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Green Finance / Treasury & Capital Markets
AFII launches guide on sustainability-linked bonds
Handbook includes over 40 case studies on how to structure SLBs to attract investors
The Asset 16 May 2024

Sustainability-linked  bonds (SLBs) play a crucial role in unlocking the power of the largest pool of global capital – fixed income – to drive climate transition.

The Anthropocene Fixed Income Institute (AFII), a non-profit organization providing research and portfolio management tools for fixed income investors and issuers, has published a guide on SLBs “to equip market participants with the knowledge to identify and invest in ambitious SLBs that offer true financial and sustainability impact”.

“Sustainability-Linked Bond Handbook: A practioner’s guide”, lead-authored by AFII founder and chief executive officer Ulf Erlandsson and Josephine Richardson, the institute’s managing director and head of research, includes over 40 detailed case studies, providing readers with a solid foundation of real-world applications and evidence-based outcomes.

“A central theme of the handbook is the strategic use of pricing mechanisms to design ambitious SLBs,” says Richardson. “Instruments designed this way can attract a broad spectrum of investors while also encouraging issuers to set stretch targets that increase their sustainability impact.”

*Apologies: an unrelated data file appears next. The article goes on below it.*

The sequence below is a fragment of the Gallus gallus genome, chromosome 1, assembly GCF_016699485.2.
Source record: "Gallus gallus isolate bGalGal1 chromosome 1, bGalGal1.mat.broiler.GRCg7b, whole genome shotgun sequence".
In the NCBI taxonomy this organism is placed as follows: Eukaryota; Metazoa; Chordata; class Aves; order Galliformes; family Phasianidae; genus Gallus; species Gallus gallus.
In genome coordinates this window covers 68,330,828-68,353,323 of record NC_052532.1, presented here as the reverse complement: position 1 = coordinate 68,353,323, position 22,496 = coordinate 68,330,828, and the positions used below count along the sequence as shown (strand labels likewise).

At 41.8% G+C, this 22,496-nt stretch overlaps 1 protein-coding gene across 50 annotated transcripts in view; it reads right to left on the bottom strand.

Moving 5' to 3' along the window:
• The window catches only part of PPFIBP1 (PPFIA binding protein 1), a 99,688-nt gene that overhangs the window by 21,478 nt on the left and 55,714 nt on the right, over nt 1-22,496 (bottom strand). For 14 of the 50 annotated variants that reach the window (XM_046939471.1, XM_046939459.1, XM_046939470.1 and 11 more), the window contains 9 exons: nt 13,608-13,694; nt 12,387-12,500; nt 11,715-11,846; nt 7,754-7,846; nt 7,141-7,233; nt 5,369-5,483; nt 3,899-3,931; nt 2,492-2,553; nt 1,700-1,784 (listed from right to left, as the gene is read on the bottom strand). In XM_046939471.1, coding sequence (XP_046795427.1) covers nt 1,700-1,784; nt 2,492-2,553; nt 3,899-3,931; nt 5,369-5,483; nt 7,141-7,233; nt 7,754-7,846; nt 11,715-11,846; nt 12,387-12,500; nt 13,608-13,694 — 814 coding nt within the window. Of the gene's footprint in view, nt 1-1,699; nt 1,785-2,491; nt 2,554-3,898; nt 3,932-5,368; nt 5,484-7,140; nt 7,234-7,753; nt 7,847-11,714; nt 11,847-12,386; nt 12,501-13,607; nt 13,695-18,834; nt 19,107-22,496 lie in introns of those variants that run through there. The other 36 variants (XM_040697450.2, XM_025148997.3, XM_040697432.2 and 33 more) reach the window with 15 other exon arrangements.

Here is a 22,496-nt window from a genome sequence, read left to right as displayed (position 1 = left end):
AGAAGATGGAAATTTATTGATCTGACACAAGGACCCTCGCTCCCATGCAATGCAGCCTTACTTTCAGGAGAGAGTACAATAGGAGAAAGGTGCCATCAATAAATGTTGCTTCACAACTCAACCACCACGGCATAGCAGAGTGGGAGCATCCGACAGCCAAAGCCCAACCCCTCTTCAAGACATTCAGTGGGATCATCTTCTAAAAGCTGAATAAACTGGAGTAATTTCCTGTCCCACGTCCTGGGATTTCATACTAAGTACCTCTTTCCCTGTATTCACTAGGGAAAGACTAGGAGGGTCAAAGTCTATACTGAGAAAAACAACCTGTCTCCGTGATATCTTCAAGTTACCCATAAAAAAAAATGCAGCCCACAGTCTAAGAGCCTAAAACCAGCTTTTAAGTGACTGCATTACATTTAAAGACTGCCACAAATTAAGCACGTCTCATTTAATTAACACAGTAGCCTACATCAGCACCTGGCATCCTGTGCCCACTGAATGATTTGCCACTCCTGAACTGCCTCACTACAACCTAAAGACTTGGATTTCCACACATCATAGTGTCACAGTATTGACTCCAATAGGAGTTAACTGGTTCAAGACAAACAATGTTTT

“The handbook also includes guidance on the various ways in which SLBs can be deployed in fixed income strategies, from pure alpha generation to sustainability risk hedging,” she adds.

The book aims to show how SLBs can incentivize bond issuers to meet ambitious climate targets and achieve a lower cost-of-capital if they are structured correctly. At the same time, investors who believe that transitioning companies yield better returns or are lower risk, can position for this credibly through SLBs, the AFII says.

Several chapters of the book focus on the option pricing model, which seeks to establish a level playing field between investors and issuers. Basically, the model holds that an issuer who commits to pay a higher coupon on a bond due to some condition, should be paid an option premium, which in turn translates into a lower initial, fixed coupon.

“Some SLBs have been structured poorly, some well, and through more than 40 case studies we endeavour to illustrate which factors differentiate them,” the authors say.

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